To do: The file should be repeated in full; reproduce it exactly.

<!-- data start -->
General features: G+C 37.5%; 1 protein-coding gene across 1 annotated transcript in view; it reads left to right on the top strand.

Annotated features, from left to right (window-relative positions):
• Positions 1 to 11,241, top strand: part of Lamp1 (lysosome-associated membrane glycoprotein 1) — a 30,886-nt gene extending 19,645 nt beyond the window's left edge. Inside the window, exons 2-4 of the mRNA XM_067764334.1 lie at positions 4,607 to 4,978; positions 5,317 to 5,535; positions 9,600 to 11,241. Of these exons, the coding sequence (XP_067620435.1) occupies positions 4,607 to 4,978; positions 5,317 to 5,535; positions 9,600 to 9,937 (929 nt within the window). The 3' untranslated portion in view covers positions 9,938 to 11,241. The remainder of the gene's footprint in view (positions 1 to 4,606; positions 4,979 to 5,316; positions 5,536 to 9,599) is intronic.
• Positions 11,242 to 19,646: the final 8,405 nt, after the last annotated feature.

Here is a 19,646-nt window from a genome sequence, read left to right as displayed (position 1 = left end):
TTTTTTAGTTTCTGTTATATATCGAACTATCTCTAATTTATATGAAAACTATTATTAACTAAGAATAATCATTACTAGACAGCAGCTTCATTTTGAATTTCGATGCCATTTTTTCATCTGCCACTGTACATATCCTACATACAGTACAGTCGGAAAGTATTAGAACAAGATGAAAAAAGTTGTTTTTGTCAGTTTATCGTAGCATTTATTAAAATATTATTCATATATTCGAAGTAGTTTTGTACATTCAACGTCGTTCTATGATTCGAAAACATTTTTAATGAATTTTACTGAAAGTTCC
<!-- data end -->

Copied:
General features: G+C 37.5%; 1 protein-coding gene across 1 annotated transcript in view; it reads left to right on the top strand.

Annotated features, from left to right (window-relative positions):
• Positions 1 to 11,241, top strand: part of Lamp1 (lysosome-associated membrane glycoprotein 1) — a 30,886-nt gene extending 19,645 nt beyond the window's left edge. Inside the window, exons 2-4 of the mRNA XM_067764334.1 lie at positions 4,607 to 4,978; positions 5,317 to 5,535; positions 9,600 to 11,241. Of these exons, the coding sequence (XP_067620435.1) occupies positions 4,607 to 4,978; positions 5,317 to 5,535; positions 9,600 to 9,937 (929 nt within the window). The 3' untranslated portion in view covers positions 9,938 to 11,241. The remainder of the gene's footprint in view (positions 1 to 4,606; positions 4,979 to 5,316; positions 5,536 to 9,599) is intronic.
• Positions 11,242 to 19,646: the final 8,405 nt, after the last annotated feature.

Here is a 19,646-nt window from a genome sequence, read left to right as displayed (position 1 = left end):
TTTTTTAGTTTCTGTTATATATCGAACTATCTCTAATTTATATGAAAACTATTATTAACTAAGAATAATCATTACTAGACAGCAGCTTCATTTTGAATTTCGATGCCATTTTTTCATCTGCCACTGTACATATCCTACATACAGTACAGTCGGAAAGTATTAGAACAAGATGAAAAAAGTTGTTTTTGTCAGTTTATCGTAGCATTTATTAAAATATTATTCATATATTCGAAGTAGTTTTGTACATTCAACGTCGTTCTATGATTCGAAAACATTTTTAATGAATTTTACTGAAAGTTCC